So take out the guesswork, and let the professionals at Get Your Guide and Klook (two online booking services we use to book our own trips when we travel) do this for you. You can pay with International credit cards, and you’ll be able to cancel your bookings free of charge up to 24 hours before the activity starts.
1) First of all, the popular Langkawi island hopping tour (book here for an RM20 discounted ticket, including pick up from your hotel) is the quintessential way to get off the main island and experience the rest of Langkawi’s archipelago. You’ll spend a half day floating on the sea, and you’ll witness the famous Langkawi “eagle feeding”. The local eagles will fly down from the sky to eat close to your boat… prepare your cameras!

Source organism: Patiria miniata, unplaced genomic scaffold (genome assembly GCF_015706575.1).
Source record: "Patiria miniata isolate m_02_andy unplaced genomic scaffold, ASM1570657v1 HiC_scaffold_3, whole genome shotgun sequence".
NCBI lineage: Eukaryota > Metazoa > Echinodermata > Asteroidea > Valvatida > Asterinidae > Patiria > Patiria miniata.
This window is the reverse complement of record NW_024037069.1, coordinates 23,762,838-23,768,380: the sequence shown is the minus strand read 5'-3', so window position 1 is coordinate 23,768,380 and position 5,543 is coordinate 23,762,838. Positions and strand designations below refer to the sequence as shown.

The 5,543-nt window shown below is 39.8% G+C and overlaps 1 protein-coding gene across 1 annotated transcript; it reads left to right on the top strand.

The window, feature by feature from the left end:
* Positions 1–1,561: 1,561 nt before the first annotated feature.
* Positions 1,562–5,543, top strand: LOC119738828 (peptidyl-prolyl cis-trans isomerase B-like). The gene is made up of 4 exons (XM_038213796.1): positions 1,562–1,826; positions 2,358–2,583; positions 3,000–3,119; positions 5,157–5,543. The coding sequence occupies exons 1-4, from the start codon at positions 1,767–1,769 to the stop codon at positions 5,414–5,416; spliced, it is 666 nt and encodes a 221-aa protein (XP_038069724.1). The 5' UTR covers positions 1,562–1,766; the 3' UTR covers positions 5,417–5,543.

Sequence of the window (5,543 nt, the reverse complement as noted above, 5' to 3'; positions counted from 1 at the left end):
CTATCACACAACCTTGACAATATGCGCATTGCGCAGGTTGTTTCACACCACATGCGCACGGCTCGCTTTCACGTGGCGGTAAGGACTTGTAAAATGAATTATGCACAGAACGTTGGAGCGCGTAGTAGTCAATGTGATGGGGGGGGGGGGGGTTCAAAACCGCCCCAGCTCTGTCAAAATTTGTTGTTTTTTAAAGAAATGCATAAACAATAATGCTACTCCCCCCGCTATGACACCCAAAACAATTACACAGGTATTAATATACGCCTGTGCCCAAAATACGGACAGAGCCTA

2) Everyone loves a jet sky tour of Langkawi’s archipelago. This 4-hour-long tour is a favorite, as it mixes jet skying with the exploration of the eight Dayang Bunting islands. You’ll swim in the largest freshwater lake in Malaysia, hike in the jungle, and scoot over waves assisted by a trained guide.
3) Families may opt for a unique 4-hours mangrove safari tour on Langkawi’s coast. Depending on season and availability, you may experience mangrove planting, and your guide will tell you all about this important plant.
4) For sporty types, Langkawi also offers interesting kayaking and swimming guided tours. You’ll paddle for three hours along mangrove forest and up some of Langkawi’s most hidden nooks and crannies. A perfect tour for adventurous types, families, and team building activities.